‘I see,’ I said thoughtfully. I looked over at Jerry and Fred in the corner. They had manufactured a train out of match boxes and were loading it with wheat. They were scattering it a good deal, but wheat is clean and wholesome.
I went home. My oriental rugs looked faded. I snapped my curtains to the top of the windows, but the light was subdued as it came through the silken draperies. The overstuffed couch looked bulky, and not nearly so inviting as Mrs. Burton’s old day-bed with pillows you were not afraid to use. [My house was not a singing house.] I determined to make it sing .
Monday, February 2
Sunday, February 1
The Meeting of the Lord
The Publican and the Pharisee
The Prodigal Son
Prepare for Great Lent
Keep to homemaking budget
Shampoo downstairs carpet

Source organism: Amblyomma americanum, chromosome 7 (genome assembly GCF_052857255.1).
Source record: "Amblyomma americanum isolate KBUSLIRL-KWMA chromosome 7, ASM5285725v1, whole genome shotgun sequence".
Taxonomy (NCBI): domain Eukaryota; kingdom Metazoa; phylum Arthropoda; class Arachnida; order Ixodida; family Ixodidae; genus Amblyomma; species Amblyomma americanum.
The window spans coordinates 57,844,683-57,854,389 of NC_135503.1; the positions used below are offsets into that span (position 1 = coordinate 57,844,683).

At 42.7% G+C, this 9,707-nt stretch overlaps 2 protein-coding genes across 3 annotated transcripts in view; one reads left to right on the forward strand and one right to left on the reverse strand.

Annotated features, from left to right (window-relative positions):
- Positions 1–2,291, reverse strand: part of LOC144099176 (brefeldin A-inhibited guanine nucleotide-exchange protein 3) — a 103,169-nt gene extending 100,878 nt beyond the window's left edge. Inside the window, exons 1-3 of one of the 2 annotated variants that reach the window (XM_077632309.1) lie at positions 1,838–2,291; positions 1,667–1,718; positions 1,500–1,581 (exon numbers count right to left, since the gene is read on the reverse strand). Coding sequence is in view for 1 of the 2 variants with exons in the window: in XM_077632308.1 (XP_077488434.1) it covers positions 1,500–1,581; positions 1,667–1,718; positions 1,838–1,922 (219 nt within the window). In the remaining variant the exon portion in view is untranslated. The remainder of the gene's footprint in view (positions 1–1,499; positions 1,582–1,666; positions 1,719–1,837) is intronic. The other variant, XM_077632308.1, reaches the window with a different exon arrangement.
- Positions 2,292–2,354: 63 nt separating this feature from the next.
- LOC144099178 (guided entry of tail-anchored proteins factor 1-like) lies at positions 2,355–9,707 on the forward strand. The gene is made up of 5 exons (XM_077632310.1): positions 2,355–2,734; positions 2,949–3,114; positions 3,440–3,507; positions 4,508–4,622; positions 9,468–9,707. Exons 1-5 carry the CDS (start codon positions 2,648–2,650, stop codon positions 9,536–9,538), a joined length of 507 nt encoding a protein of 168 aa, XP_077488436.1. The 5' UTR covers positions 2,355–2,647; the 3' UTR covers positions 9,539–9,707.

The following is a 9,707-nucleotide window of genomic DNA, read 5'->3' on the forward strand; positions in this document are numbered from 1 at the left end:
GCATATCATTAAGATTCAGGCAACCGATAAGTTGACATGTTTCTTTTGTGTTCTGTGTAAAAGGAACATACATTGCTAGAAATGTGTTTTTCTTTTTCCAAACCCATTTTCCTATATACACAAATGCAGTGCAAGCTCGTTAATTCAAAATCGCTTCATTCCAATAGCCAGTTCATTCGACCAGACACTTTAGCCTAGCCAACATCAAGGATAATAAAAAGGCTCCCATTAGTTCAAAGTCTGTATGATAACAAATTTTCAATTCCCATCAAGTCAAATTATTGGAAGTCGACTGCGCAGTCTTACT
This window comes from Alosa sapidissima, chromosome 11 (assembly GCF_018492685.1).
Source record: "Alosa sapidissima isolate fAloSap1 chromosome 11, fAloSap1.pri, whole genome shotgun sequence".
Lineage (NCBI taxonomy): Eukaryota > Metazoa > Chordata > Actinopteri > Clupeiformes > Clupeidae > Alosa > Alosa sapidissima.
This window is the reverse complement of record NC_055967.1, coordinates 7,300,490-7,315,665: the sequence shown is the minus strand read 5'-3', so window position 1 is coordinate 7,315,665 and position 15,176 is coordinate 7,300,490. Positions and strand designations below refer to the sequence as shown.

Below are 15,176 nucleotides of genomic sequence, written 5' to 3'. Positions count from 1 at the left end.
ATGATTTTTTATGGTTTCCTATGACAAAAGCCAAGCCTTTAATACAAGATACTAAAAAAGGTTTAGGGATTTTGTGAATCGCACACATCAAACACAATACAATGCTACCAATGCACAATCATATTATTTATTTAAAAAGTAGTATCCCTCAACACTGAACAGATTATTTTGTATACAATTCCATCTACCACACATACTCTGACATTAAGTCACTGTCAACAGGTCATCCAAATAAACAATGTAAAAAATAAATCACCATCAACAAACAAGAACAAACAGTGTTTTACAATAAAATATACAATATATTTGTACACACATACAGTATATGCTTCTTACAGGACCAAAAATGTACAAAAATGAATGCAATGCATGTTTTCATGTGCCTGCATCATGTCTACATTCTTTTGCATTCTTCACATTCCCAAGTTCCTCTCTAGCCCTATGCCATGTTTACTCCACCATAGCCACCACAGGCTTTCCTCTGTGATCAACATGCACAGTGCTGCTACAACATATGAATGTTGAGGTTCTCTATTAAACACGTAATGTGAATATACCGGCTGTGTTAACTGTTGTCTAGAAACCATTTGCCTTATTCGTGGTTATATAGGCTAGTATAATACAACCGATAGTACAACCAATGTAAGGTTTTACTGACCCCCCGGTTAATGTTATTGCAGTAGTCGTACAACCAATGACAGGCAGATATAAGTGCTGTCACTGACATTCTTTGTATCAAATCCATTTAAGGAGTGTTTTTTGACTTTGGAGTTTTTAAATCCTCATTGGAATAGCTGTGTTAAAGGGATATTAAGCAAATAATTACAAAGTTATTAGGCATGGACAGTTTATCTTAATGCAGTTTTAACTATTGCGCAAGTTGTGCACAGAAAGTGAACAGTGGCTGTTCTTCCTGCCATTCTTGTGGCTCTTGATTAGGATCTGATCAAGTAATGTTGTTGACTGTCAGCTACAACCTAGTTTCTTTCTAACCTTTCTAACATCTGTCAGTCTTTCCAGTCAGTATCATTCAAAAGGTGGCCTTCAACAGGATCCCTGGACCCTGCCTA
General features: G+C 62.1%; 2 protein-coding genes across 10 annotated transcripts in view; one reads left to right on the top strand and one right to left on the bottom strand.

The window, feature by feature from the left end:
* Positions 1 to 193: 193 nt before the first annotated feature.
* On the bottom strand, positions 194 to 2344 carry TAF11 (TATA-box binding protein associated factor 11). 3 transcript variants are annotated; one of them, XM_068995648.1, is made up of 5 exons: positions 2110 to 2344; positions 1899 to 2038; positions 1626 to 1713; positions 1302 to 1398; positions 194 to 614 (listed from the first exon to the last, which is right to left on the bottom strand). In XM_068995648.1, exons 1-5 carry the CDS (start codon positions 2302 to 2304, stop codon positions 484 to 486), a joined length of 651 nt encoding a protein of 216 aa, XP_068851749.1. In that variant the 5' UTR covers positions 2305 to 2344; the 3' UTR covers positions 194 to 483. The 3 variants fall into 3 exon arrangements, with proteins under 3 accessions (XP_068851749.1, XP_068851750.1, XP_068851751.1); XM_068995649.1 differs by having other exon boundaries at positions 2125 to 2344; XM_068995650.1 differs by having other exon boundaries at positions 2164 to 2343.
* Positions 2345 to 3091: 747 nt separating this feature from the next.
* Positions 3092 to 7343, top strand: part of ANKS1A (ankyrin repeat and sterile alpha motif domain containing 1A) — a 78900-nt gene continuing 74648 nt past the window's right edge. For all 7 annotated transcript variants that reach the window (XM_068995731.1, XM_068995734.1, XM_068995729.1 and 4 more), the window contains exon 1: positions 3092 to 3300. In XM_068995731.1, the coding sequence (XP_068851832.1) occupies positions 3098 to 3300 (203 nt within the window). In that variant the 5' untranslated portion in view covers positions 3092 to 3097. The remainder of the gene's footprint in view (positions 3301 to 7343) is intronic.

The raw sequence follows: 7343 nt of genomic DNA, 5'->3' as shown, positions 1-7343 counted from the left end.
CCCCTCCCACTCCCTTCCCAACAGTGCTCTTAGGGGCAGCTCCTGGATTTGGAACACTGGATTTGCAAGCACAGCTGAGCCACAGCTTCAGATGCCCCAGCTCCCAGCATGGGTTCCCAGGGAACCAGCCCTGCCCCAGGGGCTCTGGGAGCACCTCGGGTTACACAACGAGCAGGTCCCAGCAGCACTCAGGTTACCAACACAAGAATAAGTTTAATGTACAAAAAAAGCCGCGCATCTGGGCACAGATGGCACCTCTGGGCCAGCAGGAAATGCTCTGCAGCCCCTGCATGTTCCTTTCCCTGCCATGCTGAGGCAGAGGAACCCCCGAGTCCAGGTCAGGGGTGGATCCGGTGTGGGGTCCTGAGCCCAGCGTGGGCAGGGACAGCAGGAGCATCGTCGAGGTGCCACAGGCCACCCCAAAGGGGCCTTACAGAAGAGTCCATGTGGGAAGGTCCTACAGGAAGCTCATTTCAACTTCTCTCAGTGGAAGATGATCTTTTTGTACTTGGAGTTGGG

Work on photo albums for birthdays
Donate decluttered items
Hang shade in nursery
Tidy back porch
Find child sized chairs
Find child-sized shelving
Host a craft playdate
Improve prayer life
Potty learning for Daughter
Groundhog Day (2nd)
Valentine’s Day (14th)
Aunt Susan (17th)
Baking on Monday
Library on Tuesday
Playdate on Wednesday
Arts and Crafts on Thursday
Games on Friday
The sign of the cross
Setting the table and helping with the dishes
Late Winter felt board
Nature table scene and book basket
Full Snow moon (February 9th)
Log cabin made of pretzels
Visit an Art Museum
Heart birdseed cakes for the birds